The Skeleton Twins and the Crafting of a Modern Gay Character
This post contains some information about the movie The Skeleton Twins that could be considered spoilers. It's a great movie, and you should see it without knowing too much about it, so enter at your own risk.
When we meet Milo, Bill Hader's character in Craig Johnson's movie The Skeleton Twins, it's in the middle of a failed suicide attempt. When his estranged sister Maggie (played by Kristen Wiig) visits him in the hospital, he describes himself as "another tragic gay cliché." You can't quite tell if he's resigned himself to the role or if he's being sarcastic. Maybe it's both. The movie spends much of its running time reinforcing and undoing that label, as it charts his reunion with his sister in the town in which they grew up, Nyack, NY.
The hoodie-and-T-shirt-wearing Milo sometimes suggests what would happened if you passed a Boys in the Band character through a modern-indie filter. He spouts deadpan witticisms and is capable of bringing down the house with impeccable lip-synching skills (his and Maggie's rendition of Starship's "Nothing's Gonna Stop Us Now" is three minutes of mid-movie bliss). He dresses in drag for Halloween. He's prissy about manual labor and stridently queer—when Maggie's Labrador of a husband (flawlessly played by Luke Wilson) suggests they have a "dude's day," just the two of them, Milo quips, "I think your version of a dude's day and my version are totally different."
And yet, Milo's arc doesn't rely on the tropes that have long-defined gay characters and their strife. Yes, Milo is tragic and gay, but here, those two traits do not have a causal relationship.
"What I always loved about what [Skeleton Twins co-writer Mark Heyman] and I created was a lead character who's gay, who has a lot of problems in his life, none of which have anything to do with the fact that he's gay," explained Johnson when I talked to him by phone earlier this week. "It's the one thing he's cool with and it's just part of who he is. If I think about it on any larger social level or cultural level or cinema level, I think we are at a place in our society where you can have a movie that's getting a relatively wide release that is intended for all audiences, to a certain degree, with a lead character who's gay but it's just kind of a shrug of the shoulder."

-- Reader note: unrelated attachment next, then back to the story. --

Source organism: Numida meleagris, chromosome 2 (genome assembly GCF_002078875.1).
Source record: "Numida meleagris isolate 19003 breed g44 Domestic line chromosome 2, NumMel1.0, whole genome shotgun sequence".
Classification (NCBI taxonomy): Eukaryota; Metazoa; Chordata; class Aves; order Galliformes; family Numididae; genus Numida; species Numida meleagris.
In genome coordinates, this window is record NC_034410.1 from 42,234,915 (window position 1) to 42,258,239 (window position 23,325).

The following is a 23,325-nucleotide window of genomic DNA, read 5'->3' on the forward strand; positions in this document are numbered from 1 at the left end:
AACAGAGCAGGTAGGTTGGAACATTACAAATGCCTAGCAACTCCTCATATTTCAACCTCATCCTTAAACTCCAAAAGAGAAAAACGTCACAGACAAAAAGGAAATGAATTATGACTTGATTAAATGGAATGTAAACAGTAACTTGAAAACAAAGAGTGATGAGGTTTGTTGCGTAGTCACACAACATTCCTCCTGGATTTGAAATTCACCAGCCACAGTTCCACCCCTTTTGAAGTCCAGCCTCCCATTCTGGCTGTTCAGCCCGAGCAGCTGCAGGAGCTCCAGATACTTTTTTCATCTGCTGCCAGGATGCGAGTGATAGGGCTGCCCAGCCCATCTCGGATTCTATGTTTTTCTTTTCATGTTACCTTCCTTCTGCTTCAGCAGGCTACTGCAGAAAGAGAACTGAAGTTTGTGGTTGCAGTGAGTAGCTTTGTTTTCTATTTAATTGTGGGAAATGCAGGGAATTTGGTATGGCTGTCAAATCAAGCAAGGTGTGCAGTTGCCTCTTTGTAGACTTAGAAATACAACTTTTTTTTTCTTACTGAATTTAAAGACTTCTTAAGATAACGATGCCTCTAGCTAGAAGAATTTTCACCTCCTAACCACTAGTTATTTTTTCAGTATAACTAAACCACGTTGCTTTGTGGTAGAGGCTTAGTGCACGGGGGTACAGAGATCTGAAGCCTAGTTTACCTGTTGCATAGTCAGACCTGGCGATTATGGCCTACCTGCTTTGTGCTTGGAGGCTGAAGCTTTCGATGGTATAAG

That matter-of-fact and de-pathologized approach to its gay character caused Variety to name-check The Skeleton Twins (with a similar quote from Johnson) in an August piece about Ira Sachs' terrific Love Is Strange and its potential to break Hollywood's glass ceiling for including characters who are unmistakably gay and also much more than that. Those movies sit alongside Josh Thomas's hilarious and often poignant Australian TV show Please Like Me (which airs on Pivot in the U.S.) as capturing the way that being gay can complicate one's existence: It is both no big deal, and the biggest deal at once. I told Johnson as much.
"I've said literally that sentence when people ask me how big of a deal is it that Milo's gay," he replied. "It's not any big deal at all, and it's the biggest deal in the world. You just gotta hold those two ideas in your head at the same time. And Milo's not asexual. He's a gay guy. But it's not the source of his issues and it's not what the movie is ultimately about."
His sexuality may not be the source of his issues, but it is intertwined with maybe his most vexing one. Back home in Nyack, Milo reunites with Rich (played by Modern Family's Ty Burrell), his former high school teacher and first love. Milo was 15 at the time, and the movie finds them reuniting about two decades later, with Milo eager to rekindle their relationship. A storyteller less concerned with nuance or less consumed by duality might have portrayed their relationship as a traumatic predator/victim scenario, but not Johnson.
"It doesn't judge either of the guys, which is interesting. Any other movie, that would have been the whole movie. It would have been a movie about the teacher and student," said Hader. "To be able to play that part, it was hard. I had to see it from Milo's standpoint: it was the first person he fell in love with. When you're 15, gay, and coming into your own, you have to have some sort of an outlet for it. It wasn't just a physical thing for him, it was the first person he fell in love with. And I think the reason he fell in love with him was that [Rich] said, 'You're a really good actor. You're a really good writer.'"